How does it work?
Find your surgery
Start by searching for your GP surgery, this will check which service you are eligible for.
Book an appointment
Create your account and see a doctor the very same day, at a time and place to suit you.
See a doctor online
Speak to a NHS-trained doctor by video, with the ability to send text and images too.
What is mental health?
The World Health Organisation (WHO) defines mental health as
"A state of wellbeing in which the individual realises his or her abilities, can cope with the normal stresses of life, work productively and fruitfully, and is able to make a contribution to his or her community".
They add that mental health is "an integral and essential component" of overall health, and so give mental health every bit as much weight as physical health.
Mental health is about more than mental disorders or disabilities. Mental health is, amongst other things, what enables us to effectively think, feel, or even interact with one another.
Poor mental health is, according to the WHO, often associated with:
- Sudden or rapid changes in circumstances
- Stressful or toxic work conditions
- Discrimination of any form
- Social exclusion
- Unhealthy lifestyles
- Physical illness
- Personality traits
- Genetic factors
What is mental illness?
Mental illness refers to a wide range of conditions that directly affect mental health. Mental illnesses can affect mood, behaviour, thinking and sometimes all three at once. Just like physical illness, mental illness can affect anyone of any age, sex or race.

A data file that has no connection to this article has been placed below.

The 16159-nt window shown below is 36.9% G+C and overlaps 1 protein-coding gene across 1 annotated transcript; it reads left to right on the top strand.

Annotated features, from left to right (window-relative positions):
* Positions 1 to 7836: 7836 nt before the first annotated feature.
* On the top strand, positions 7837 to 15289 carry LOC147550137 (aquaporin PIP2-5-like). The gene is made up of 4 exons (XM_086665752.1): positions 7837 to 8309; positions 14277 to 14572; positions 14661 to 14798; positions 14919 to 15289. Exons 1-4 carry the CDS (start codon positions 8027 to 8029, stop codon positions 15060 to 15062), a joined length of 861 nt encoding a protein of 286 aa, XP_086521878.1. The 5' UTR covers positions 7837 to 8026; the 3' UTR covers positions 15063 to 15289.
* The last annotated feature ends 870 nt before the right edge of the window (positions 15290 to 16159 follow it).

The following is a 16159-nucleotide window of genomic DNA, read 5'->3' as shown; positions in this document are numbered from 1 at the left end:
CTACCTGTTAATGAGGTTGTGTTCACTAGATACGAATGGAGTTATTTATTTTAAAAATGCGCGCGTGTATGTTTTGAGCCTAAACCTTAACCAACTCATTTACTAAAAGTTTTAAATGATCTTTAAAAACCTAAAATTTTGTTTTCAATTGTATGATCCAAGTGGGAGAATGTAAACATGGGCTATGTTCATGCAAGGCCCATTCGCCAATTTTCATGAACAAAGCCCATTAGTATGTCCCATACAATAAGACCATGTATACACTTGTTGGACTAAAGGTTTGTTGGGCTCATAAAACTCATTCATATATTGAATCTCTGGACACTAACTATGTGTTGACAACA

Mental illnesses categorically cannot be overcome with willpower alone, to suggest that they can is to misunderstand the potency of some mental illnesses, and to discredit the individual struggle of the mental illness sufferer.
Is mental illness common?
A UK government survey from 2014 revealed the following:
- One in six adults meet the criteria for common mental disorders
- One in five women report common mental illness symptoms
- One in eight men report common mental illness symptoms
- Women are more likely than men to report severe symptoms of mental illness
- Since 2000, rates of mental illness in women have steadily increased, but remained stable in men
- Mental illness is most common in people living alone, with poor physical health or without stable employment
What are the common signs of mental illness?
According to the American Psychiatry Association, if any of the following symptoms are occurring and visible, you should speak to a doctor:
- Dramatic changes in sleeping or appetite
- Rapid, unpredictable changes in mood or depressed feelings
- Sudden urge to withdraw socially
- Loss of interest in or engagement with activities previously enjoyed
- Difficulty performing familiar tasks at school, work or home
- Raised sensitivity to sights, sounds, smells or touch
- Difficulty with concentration, memory or logical thought
- Loss of initiative or desire to participate in any activity
- Avoidance of overstimulating situations
- Feeling disconnected from yourself or your surroundings
- Strong illogical or unwarranted feelings or intuitions
- Fear or suspicion of others with little evidence
- Out of character or otherwise peculiar behaviour